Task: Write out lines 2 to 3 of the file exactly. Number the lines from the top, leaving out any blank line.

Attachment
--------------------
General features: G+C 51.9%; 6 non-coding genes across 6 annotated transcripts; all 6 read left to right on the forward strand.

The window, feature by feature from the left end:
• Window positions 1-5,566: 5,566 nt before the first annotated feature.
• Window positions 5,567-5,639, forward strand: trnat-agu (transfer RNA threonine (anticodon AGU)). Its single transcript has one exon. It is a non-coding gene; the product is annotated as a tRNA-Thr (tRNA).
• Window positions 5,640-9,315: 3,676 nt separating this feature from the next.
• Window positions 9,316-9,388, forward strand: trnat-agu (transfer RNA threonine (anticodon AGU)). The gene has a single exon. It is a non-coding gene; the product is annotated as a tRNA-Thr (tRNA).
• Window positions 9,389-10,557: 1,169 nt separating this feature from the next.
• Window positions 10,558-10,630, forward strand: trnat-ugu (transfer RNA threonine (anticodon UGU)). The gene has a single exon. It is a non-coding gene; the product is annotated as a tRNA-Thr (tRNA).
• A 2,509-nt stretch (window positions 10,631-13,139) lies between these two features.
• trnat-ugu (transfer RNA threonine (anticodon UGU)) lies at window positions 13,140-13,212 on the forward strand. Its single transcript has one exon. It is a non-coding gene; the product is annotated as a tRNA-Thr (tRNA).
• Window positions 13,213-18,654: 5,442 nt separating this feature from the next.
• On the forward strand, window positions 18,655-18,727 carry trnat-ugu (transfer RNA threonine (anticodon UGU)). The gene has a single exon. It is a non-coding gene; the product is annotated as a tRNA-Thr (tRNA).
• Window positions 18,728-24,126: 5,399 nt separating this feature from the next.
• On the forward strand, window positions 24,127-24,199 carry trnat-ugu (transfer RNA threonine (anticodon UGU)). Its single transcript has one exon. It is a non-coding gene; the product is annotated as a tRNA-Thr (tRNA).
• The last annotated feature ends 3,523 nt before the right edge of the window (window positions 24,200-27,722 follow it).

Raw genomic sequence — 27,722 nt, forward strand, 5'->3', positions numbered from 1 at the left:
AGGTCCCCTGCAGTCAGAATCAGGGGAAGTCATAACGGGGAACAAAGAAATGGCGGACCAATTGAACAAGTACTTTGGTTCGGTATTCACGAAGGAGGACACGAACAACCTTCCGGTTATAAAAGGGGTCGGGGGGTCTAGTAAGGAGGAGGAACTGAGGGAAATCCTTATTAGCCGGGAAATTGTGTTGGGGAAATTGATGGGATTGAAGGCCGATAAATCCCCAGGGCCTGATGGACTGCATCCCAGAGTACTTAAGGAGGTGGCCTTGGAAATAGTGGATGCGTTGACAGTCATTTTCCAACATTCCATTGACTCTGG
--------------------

The window, feature by feature from the left end:
• Window positions 1-5,566: 5,566 nt before the first annotated feature.